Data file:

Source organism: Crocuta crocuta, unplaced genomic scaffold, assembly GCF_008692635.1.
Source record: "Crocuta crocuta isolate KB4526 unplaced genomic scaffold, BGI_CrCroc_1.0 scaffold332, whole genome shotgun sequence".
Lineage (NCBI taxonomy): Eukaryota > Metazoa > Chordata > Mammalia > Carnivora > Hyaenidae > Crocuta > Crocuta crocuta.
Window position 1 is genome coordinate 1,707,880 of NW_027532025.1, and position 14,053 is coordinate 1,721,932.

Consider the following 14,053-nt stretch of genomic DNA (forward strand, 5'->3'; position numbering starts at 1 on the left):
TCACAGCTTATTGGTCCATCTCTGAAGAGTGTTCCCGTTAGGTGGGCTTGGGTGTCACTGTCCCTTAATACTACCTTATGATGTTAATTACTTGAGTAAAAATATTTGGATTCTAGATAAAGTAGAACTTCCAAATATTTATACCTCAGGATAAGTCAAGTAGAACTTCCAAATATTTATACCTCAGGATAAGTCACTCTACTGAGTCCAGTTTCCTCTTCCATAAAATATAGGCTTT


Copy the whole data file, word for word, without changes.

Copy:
Source organism: Crocuta crocuta, unplaced genomic scaffold, assembly GCF_008692635.1.
Source record: "Crocuta crocuta isolate KB4526 unplaced genomic scaffold, BGI_CrCroc_1.0 scaffold332, whole genome shotgun sequence".
Lineage (NCBI taxonomy): Eukaryota > Metazoa > Chordata > Mammalia > Carnivora > Hyaenidae > Crocuta > Crocuta crocuta.
Window position 1 is genome coordinate 1,707,880 of NW_027532025.1, and position 14,053 is coordinate 1,721,932.

Consider the following 14,053-nt stretch of genomic DNA (forward strand, 5'->3'; position numbering starts at 1 on the left):
TCACAGCTTATTGGTCCATCTCTGAAGAGTGTTCCCGTTAGGTGGGCTTGGGTGTCACTGTCCCTTAATACTACCTTATGATGTTAATTACTTGAGTAAAAATATTTGGATTCTAGATAAAGTAGAACTTCCAAATATTTATACCTCAGGATAAGTCAAGTAGAACTTCCAAATATTTATACCTCAGGATAAGTCACTCTACTGAGTCCAGTTTCCTCTTCCATAAAATATAGGCTTT